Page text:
It’s perhaps easy to forget what ‘normal’ looks like. We’ve become so used to newsreaders, pundits and politicians talking of ‘unprecedented’ events that we’re in danger of becoming accustomed to tumultuous times. But, despite a gloomy start to 2021 and another lockdown in the UK, there is light at the end of the tunnel thanks to the arrival of vaccines. While the rollout of this will be the biggest challenge for the first quarter of the year at least, there’s every hope that the remainder of 2021 can then be freer and more ‘normal’.
Since news broke of the vaccine, there have been signs that the markets believe this can be the case. As IG has demonstrated, the sectors that benefitted most from the news in early November were those that had suffered most since the pandemic began – suggesting confidence of a return to pre-pandemic economic behaviour and a lease of life for those businesses left counting the cost.
The sense of a ‘return to normal’ – and pre-Covid working practices – is certainly something being predicted by Prime Minister Boris Johnson. On a recent call with 250 business leaders, Johnson said he felt there would be a big appetite for face-to-face interaction from a workforce starved of this in 2020.
According to Sky News’ Sam Coates, he said:“I make a prediction to you all on Zoom who say you are going to change your business models: I don’t believe it. Johnson’s law of remote communication is that the more people can get on Zoom the more they will actually want to interact physically. They will bring back life buzz activity and dynamism to our cities, that’s what will get UK economy whirring again.”
The Centre for Economics and Business Research believes that loosening of lockdown measures will spark growth – and predicts an 8% rise in GDP, the biggest since the Second World War.
This is partly based on the fact that the UK had a large fall in the first place – but also because of the consumption habits of the population. It estimates that, while some clearly struggled, Brits were able to save £200 billion during the pandemic – and will be itching to spend that on the things they’ve missed out on during 2020. Whether it’s shopping, eating out, live sport, music and theatre or tourism – there’s definitely a lot on the nation’s collective bucket list.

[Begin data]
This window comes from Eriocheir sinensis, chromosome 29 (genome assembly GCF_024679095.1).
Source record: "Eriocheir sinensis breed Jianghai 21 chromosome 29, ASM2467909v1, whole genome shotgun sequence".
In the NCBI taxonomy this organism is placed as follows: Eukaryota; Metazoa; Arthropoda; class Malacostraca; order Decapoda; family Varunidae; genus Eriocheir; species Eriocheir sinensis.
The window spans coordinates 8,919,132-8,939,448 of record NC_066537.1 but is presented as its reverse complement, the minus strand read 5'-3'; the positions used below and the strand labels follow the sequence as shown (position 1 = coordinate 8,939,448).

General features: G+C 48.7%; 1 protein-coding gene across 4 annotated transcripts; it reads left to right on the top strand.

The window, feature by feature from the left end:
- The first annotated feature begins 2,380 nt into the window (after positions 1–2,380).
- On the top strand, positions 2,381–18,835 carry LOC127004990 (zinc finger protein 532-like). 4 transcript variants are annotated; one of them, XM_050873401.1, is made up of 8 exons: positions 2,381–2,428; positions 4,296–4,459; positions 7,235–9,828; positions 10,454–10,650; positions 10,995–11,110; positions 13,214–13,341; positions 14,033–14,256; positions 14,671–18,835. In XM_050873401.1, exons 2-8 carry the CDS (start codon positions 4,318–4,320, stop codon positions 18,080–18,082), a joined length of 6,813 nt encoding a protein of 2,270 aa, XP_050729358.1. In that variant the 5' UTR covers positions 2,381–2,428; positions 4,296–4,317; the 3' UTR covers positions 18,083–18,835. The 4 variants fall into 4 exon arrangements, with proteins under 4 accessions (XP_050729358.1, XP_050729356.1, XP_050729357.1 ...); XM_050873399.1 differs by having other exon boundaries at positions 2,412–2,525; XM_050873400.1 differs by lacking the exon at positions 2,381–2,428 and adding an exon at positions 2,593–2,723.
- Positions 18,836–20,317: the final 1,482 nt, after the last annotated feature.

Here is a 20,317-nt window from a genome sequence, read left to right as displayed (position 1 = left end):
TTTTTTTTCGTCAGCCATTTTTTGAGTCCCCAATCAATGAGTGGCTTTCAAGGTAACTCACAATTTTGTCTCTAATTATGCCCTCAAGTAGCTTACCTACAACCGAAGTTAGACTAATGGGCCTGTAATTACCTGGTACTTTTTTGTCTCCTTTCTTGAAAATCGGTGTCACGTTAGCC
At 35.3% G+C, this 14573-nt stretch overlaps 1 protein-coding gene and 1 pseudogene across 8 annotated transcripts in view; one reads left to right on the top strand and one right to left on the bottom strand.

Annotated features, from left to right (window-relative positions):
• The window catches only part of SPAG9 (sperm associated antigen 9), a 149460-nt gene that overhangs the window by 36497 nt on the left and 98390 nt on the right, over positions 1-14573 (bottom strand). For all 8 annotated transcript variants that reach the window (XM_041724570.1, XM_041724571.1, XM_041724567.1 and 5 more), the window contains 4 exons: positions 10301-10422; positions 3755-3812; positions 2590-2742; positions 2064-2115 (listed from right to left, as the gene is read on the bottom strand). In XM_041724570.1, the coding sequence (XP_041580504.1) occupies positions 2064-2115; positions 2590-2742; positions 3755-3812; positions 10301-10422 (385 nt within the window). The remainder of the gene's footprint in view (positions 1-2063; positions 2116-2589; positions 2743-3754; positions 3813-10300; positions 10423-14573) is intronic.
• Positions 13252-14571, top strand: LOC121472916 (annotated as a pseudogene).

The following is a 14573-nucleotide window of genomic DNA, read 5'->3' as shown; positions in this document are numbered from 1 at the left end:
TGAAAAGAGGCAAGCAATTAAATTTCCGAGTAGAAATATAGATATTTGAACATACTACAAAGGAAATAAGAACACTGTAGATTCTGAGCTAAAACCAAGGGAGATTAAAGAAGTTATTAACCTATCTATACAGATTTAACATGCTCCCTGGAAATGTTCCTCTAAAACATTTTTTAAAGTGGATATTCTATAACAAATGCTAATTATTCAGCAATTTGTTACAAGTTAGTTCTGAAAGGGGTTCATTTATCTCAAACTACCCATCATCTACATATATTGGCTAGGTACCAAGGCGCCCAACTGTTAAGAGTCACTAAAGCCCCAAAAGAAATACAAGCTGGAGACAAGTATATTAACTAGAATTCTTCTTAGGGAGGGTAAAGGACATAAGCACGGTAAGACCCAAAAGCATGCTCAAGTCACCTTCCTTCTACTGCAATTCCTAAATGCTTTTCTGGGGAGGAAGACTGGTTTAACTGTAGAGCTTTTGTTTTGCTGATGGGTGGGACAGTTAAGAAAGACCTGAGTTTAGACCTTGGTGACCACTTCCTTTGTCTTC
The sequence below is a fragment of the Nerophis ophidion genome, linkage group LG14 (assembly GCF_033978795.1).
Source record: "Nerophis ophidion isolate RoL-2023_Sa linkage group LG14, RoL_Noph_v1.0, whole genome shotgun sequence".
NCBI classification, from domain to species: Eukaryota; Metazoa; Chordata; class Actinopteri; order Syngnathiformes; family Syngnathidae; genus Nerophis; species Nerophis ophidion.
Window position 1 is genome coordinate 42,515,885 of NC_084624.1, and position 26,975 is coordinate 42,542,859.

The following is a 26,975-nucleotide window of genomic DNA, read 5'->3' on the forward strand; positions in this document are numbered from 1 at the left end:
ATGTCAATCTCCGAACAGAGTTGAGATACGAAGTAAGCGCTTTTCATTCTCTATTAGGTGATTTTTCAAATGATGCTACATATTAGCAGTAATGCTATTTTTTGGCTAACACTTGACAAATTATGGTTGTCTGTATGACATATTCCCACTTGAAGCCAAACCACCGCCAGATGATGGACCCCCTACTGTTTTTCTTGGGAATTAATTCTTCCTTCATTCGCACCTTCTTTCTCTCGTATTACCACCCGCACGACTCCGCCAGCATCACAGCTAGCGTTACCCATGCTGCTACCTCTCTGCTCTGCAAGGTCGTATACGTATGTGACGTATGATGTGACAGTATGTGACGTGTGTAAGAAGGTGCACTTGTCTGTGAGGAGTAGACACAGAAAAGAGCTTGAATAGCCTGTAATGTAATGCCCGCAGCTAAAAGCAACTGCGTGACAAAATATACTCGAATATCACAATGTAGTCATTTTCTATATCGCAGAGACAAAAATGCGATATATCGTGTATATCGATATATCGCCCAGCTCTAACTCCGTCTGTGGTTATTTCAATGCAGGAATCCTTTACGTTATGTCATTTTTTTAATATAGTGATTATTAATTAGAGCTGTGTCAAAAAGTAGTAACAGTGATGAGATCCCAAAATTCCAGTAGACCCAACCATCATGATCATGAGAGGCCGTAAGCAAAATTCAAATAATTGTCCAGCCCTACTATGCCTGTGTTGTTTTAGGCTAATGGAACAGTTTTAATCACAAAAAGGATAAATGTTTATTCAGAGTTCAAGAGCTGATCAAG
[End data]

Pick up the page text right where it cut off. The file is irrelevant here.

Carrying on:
Yet not everyone thinks we’ll press a reset button and return to the pre-Covid days. Some of the behaviour of the last year will stay – and it’s important to remember that many of the trends let loose by the pandemic were already evident and were merely sped up by events.
Remote and flexible working, for example, could well be here to stay – with the Institute of Directors finding that nearly three quarters of the companies it surveyed plan to carry on with an increased level of home working after the coronavirus.
It’d also be remiss to think the impact of the virus will just vanish shortly after Easter. Professor Chris Whitty, England’s chief medical officer, did recently warn that some restrictions might well be needed next winter to keep Covid-19 under control as a time when its most likely to surge again.
There’s also likely to be a period where measures are incrementally lifted – when a proportion of the population are still waiting for a vaccine – and so the need for hand washing, sanitiser and social distancing could be around for a large chunk of 2021.
There’s definitely hope for a better year ahead – and chance that more and more ‘normality’ will resume over the coming 12 months. But it’s important to recognise that either through choice or necessity, some changes to the pre-pandemic world will be with us for a long while to come yet.